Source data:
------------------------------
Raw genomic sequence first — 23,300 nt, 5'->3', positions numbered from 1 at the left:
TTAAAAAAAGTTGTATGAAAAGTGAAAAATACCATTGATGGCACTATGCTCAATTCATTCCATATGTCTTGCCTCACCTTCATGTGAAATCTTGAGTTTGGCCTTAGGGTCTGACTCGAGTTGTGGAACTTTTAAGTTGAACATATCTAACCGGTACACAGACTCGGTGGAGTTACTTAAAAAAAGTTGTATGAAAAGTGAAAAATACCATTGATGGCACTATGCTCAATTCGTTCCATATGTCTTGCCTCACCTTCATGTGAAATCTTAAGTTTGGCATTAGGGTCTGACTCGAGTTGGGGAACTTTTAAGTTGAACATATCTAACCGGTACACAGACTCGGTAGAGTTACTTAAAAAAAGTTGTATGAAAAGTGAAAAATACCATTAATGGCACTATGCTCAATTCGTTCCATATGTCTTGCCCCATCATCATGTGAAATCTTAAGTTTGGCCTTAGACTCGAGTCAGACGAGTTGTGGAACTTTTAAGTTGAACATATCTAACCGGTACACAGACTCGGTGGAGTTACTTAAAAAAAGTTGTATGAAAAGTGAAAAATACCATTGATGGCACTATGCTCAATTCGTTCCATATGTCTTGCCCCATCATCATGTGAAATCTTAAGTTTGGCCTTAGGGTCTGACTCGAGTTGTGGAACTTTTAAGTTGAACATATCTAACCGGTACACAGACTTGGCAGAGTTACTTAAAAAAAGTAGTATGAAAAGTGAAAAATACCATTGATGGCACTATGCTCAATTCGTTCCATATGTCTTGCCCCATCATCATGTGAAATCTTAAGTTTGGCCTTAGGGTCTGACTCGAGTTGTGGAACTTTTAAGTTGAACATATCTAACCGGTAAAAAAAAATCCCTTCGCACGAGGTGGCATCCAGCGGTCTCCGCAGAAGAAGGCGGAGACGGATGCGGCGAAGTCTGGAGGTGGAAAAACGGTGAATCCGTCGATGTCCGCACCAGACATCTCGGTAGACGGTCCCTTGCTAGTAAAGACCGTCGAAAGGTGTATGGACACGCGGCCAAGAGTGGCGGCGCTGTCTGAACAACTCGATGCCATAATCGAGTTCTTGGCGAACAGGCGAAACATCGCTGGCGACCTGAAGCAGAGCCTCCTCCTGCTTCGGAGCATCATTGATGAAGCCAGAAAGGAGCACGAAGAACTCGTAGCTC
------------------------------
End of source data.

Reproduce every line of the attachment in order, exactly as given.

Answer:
Raw genomic sequence first — 23,300 nt, 5'->3', positions numbered from 1 at the left:
TTAAAAAAAGTTGTATGAAAAGTGAAAAATACCATTGATGGCACTATGCTCAATTCATTCCATATGTCTTGCCTCACCTTCATGTGAAATCTTGAGTTTGGCCTTAGGGTCTGACTCGAGTTGTGGAACTTTTAAGTTGAACATATCTAACCGGTACACAGACTCGGTGGAGTTACTTAAAAAAAGTTGTATGAAAAGTGAAAAATACCATTGATGGCACTATGCTCAATTCGTTCCATATGTCTTGCCTCACCTTCATGTGAAATCTTAAGTTTGGCATTAGGGTCTGACTCGAGTTGGGGAACTTTTAAGTTGAACATATCTAACCGGTACACAGACTCGGTAGAGTTACTTAAAAAAAGTTGTATGAAAAGTGAAAAATACCATTAATGGCACTATGCTCAATTCGTTCCATATGTCTTGCCCCATCATCATGTGAAATCTTAAGTTTGGCCTTAGACTCGAGTCAGACGAGTTGTGGAACTTTTAAGTTGAACATATCTAACCGGTACACAGACTCGGTGGAGTTACTTAAAAAAAGTTGTATGAAAAGTGAAAAATACCATTGATGGCACTATGCTCAATTCGTTCCATATGTCTTGCCCCATCATCATGTGAAATCTTAAGTTTGGCCTTAGGGTCTGACTCGAGTTGTGGAACTTTTAAGTTGAACATATCTAACCGGTACACAGACTTGGCAGAGTTACTTAAAAAAAGTAGTATGAAAAGTGAAAAATACCATTGATGGCACTATGCTCAATTCGTTCCATATGTCTTGCCCCATCATCATGTGAAATCTTAAGTTTGGCCTTAGGGTCTGACTCGAGTTGTGGAACTTTTAAGTTGAACATATCTAACCGGTAAAAAAAAATCCCTTCGCACGAGGTGGCATCCAGCGGTCTCCGCAGAAGAAGGCGGAGACGGATGCGGCGAAGTCTGGAGGTGGAAAAACGGTGAATCCGTCGATGTCCGCACCAGACATCTCGGTAGACGGTCCCTTGCTAGTAAAGACCGTCGAAAGGTGTATGGACACGCGGCCAAGAGTGGCGGCGCTGTCTGAACAACTCGATGCCATAATCGAGTTCTTGGCGAACAGGCGAAACATCGCTGGCGACCTGAAGCAGAGCCTCCTCCTGCTTCGGAGCATCATTGATGAAGCCAGAAAGGAGCACGAAGAACTCGTAGCTC